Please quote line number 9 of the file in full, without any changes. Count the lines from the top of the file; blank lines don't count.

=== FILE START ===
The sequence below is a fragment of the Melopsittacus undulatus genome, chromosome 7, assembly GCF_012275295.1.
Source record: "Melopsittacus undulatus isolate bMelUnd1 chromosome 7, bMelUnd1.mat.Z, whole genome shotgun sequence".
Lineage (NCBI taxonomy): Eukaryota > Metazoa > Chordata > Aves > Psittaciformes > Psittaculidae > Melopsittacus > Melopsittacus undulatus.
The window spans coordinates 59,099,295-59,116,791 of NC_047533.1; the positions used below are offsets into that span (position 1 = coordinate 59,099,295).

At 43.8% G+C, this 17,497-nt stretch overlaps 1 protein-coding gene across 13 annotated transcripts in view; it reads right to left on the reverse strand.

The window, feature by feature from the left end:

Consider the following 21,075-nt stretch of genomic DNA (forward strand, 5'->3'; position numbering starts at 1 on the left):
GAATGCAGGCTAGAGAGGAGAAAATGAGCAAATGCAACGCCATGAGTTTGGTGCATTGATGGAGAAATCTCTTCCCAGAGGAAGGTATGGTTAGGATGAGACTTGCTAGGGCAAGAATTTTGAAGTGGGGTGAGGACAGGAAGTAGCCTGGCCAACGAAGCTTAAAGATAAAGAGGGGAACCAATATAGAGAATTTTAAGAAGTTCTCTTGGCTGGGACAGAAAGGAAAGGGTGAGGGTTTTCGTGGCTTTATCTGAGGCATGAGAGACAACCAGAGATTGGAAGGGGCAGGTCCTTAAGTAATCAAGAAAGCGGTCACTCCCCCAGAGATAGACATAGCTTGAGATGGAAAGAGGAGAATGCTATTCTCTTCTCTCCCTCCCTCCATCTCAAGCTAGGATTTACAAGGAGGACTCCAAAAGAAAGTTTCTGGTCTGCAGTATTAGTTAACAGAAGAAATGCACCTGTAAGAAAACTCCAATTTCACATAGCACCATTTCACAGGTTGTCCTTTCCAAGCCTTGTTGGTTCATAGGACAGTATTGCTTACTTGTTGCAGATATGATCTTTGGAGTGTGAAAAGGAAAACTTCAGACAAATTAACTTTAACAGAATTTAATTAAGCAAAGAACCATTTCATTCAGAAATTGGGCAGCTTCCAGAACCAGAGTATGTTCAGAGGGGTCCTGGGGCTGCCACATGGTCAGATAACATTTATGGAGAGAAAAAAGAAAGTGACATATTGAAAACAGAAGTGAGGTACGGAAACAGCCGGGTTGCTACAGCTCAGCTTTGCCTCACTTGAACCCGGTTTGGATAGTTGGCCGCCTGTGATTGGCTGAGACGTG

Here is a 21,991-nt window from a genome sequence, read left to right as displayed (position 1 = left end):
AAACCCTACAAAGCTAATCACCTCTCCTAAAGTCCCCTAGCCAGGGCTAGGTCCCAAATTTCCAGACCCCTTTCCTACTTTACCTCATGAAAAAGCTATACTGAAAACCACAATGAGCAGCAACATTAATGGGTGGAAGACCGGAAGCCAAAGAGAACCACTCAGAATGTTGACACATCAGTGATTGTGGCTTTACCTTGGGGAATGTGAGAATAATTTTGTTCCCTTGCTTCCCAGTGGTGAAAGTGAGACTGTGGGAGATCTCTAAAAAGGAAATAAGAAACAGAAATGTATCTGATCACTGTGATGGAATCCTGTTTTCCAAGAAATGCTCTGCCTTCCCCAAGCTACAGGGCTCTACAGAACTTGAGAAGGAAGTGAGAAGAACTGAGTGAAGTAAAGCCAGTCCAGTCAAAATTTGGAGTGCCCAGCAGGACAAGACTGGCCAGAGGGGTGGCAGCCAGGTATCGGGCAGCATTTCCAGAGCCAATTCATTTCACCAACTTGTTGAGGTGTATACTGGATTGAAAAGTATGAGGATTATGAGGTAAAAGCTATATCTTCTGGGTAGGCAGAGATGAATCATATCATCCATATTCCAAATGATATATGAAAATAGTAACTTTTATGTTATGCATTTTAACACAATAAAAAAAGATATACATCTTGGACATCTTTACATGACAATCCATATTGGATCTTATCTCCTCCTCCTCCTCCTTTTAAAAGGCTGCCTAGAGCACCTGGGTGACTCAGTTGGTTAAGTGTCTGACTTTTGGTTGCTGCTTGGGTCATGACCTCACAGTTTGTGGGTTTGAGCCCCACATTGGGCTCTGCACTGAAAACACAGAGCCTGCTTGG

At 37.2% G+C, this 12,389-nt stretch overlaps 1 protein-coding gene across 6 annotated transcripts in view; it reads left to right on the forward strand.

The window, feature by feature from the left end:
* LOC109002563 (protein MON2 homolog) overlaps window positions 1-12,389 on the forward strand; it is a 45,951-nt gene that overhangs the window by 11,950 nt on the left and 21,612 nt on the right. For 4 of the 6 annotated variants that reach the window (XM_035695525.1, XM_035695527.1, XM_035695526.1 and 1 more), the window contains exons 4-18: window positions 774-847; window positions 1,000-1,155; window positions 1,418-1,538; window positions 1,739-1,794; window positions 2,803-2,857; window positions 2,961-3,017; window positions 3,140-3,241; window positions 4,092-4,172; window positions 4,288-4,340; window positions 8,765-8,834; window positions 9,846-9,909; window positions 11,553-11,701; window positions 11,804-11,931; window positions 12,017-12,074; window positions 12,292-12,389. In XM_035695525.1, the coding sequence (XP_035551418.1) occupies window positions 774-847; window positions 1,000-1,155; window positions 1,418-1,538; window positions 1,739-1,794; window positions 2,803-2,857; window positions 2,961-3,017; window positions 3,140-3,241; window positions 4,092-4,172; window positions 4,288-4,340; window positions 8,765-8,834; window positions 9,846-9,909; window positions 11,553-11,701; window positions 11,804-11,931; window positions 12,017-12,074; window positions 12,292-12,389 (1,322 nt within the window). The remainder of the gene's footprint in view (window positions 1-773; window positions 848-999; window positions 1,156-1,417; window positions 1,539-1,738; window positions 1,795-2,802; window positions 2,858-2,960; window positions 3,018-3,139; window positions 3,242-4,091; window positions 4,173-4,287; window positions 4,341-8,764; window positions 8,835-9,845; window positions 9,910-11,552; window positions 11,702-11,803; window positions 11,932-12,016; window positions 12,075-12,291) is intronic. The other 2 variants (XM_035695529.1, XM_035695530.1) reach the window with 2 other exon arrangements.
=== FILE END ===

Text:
Here is a 21,991-nt window from a genome sequence, read left to right as displayed (position 1 = left end):